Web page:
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Mukdahan Hotel options and Isaan Itinerary

  • stekmer

    Joined Travelfish
    29th September, 2008
    Posts: 7
    Total reviews: 3

    I've read some good reports on the Submukda Grand Hotel in Mukdahan but also some not so good ones. Any suggestions re a hotel or guesthouse (with AC, WiFi etc) near the river and/or middle of town?

    With the flooding I've decided to fly from Bangkok (Nov 25th) for 2 nights in Ubon Ratchathani and onto Khon Chiam for 2 nights before busing it to Mukdahan for 2 nights and on to Nakhon Thanom and That Thanom - flying back to BKK from Udon Thani.

    Any general tips or recommendations re hotels, transport between locations would be great.

    I'm hoping that by late November the flooding will be better or at least the situation clearer.

    Thanks in advance

    #1 Posted: 27/10/2011 - 03:27

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  • think87

    Click here to learn more about think87
    Joined Travelfish
    5th March, 2009
    Location United States
    Posts: 116

    Your itinerary reminds me alot of the way I traveled the region a couple years ago. Definately go to Muk and That Phanom I had a blast at both places. I stayed in SC Residence when I was in Muk and the place was great for the money. Very friendly staff who will giggle like crazy when you walk in but are quite friendly.
    MADMAC could probably give you some solid advice on places to go while your there.

    #2 Posted: 27/10/2011 - 04:53

  • Tilapia

    Click here to learn more about Tilapia
    Joined Travelfish
    21st April, 2006
    Location Canada
    Posts: 1424
    Total reviews: 15
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    At least 113

    Khong Chiam is a lovely, quiet, interesting spot.

    You may want to consider continuing along the river to Nong Khai , and even beyond if you can to Sangkhom and Chiang Khan. Very easy to get back to Udon from any of these places. Beautiful country between Nong Khai and Chiang Khan. I'd recommend any and all of these places over Udon. You can get to the airport in Udon directly from Nong Khai. In my humble opinion, this would be a far better choice than staying in Udon unless your flight is at the crack of dawn.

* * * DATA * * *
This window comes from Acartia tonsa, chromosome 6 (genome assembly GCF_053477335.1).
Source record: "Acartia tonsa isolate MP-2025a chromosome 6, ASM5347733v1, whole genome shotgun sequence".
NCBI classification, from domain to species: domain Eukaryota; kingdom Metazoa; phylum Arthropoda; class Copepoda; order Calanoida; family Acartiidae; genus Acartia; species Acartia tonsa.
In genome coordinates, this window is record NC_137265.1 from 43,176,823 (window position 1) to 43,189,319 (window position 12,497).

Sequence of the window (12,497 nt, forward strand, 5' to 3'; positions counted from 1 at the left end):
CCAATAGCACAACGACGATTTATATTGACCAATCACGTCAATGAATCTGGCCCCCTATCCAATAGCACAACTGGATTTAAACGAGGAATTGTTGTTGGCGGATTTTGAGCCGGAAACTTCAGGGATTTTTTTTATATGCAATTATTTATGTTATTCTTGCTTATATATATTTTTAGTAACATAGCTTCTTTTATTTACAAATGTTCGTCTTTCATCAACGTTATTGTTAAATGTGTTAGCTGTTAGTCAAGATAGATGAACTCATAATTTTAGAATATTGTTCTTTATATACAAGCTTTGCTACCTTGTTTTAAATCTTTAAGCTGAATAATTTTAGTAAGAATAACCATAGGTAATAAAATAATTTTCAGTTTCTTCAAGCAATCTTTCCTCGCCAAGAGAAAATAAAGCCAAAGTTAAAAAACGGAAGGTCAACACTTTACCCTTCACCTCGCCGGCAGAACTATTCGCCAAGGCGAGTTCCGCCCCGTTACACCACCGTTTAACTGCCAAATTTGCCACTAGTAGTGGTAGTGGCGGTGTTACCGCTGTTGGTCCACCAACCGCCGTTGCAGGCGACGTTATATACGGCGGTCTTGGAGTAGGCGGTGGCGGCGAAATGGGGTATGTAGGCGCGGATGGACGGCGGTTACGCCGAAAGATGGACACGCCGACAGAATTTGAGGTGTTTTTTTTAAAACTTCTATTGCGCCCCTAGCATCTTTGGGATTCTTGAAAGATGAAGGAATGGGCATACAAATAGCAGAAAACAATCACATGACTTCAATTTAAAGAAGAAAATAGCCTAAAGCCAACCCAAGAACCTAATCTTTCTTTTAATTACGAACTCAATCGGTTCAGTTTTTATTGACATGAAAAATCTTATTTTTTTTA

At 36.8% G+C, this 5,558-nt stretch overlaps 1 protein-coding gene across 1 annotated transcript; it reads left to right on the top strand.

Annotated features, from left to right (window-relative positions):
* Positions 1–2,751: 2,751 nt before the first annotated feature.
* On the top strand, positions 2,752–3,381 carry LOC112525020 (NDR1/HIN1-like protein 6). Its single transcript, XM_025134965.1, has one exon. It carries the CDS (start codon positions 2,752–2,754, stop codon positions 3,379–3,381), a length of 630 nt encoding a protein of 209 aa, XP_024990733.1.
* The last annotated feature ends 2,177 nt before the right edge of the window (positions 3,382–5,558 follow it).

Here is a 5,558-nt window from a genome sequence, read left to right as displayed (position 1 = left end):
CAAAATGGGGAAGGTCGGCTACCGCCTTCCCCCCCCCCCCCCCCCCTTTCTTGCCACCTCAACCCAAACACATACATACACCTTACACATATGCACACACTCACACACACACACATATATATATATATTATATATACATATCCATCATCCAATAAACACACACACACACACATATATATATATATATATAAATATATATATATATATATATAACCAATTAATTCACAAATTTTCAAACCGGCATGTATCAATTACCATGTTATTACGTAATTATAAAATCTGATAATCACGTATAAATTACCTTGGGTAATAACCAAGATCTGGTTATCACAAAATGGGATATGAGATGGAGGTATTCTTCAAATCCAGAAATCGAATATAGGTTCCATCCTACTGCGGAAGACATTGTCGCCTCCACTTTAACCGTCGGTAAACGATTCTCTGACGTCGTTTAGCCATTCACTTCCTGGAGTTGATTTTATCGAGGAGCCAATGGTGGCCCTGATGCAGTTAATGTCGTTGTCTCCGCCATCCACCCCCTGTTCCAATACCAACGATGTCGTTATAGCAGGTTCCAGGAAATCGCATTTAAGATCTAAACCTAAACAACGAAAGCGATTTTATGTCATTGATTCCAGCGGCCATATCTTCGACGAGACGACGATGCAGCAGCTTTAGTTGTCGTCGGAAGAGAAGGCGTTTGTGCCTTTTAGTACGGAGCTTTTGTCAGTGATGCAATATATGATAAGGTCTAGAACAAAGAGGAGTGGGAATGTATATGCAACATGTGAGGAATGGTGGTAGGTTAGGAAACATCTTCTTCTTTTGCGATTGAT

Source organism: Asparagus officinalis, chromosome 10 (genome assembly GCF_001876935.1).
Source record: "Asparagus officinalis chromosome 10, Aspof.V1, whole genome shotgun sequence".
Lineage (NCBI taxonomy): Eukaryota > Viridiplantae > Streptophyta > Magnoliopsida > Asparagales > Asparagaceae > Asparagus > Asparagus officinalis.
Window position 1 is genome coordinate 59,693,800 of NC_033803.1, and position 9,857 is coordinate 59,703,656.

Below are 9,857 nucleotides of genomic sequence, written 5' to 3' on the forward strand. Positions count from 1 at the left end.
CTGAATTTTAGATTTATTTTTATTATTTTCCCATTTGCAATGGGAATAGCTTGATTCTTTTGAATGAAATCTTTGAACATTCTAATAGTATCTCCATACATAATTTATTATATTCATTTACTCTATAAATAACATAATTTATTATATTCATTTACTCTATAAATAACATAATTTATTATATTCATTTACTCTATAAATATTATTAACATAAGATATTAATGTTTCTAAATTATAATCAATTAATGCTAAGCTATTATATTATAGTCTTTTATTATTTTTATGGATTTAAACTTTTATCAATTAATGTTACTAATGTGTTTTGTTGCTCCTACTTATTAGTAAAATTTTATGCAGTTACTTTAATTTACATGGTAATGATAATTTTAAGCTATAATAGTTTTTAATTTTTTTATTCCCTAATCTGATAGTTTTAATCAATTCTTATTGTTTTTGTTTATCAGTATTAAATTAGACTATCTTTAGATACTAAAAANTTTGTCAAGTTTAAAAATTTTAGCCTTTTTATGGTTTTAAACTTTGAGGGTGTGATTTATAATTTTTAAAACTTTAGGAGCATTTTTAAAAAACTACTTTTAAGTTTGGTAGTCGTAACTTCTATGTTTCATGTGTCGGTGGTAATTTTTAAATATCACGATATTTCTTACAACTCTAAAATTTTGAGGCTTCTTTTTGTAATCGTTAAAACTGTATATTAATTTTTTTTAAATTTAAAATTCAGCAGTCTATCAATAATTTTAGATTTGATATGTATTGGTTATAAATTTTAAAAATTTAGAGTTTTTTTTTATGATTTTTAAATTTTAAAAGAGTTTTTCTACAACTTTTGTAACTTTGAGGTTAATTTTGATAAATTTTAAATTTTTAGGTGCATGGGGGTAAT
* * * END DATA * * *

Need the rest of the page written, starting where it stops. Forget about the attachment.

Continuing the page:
#3 Posted: 27/10/2011 - 05:25

  • stekmer

    Joined Travelfish
    29th September, 2008
    Posts: 7
    Total reviews: 3

    Thank you think87 and Tilapia

    I was in Nong Khai for 2 days in March 2011 and loved it - hence wanting to have a look at similar, smaller places along the Mekong. Last trip also included Udon Thani - during the cold spell (clock tower showed 18 degrees at 1430 hrs ....)

    At the moment I'm thinking ....
    Fly BKK to Ubon Ratchathani - 2 nights Ubon
    Ubon Ratchathani to Khon Chiam by local bus - 2 nights Khon Chiam
    Khon Chiam to Ubon to Mukdahan by local bus - Mukdahan for 2 nights (early start)
    Mukdahan to That Phanom by local bus - 2 OR 3 nights in That Phanom
    That Phanom to Nakon Phhanom by local bus - 1 OR 2 nights
    That Phanom to Udon Thani by local bus - 1 night
    Fly Udon Thani to BKK

    If the Nakon Phanom to Udon Thani bus services are reliable enough I could catch an early bus and late afternoon flight out instead of staying over.

    Chiang Khan was also on my 'want to see list' but might have to wait for the next trip.

    Thanks again for the replies - very helpful.

    #4 Posted: 27/10/2011 - 06:23

  • Tilapia

    Click here to learn more about Tilapia
    Joined Travelfish
    21st April, 2006
    Location Canada
    Posts: 1424
    Total reviews: 15
    Places visited:
    At least 113

    That sounds good, too. Not much time on the buses, more time in the towns. I'm envious!

    Just for the record, Chiang Khan is now a major destination on the young Thai tourist trail and is quickly filling up with homestays by the dozens ... mostly for Thais. There are very few English signs for these places.

    The inexpensive, quaint, old riverside guest houses are still there, but not necessarily inexpensive anymore. Chiang Khan Guest House is one of the hold-outs (B250 last time I was there), but the landlords who own the lovely old building are considering turfing out the current business owner (Pim ... and her pets) and going upscale like the rest have. They may have done so already.

    This isn't necessarily a bad thing (though for Pim and people like me it is). Many of the old wooden shops that line the riverfront are being renovated, and rather nicely I might add. Some get so crowded that the owners are pitching tents on the rooftops of some places. They aren't all guest houses or homestays, either. Some have become very nice restaurants and shops, as well. The integrity of the old structures has been maintained.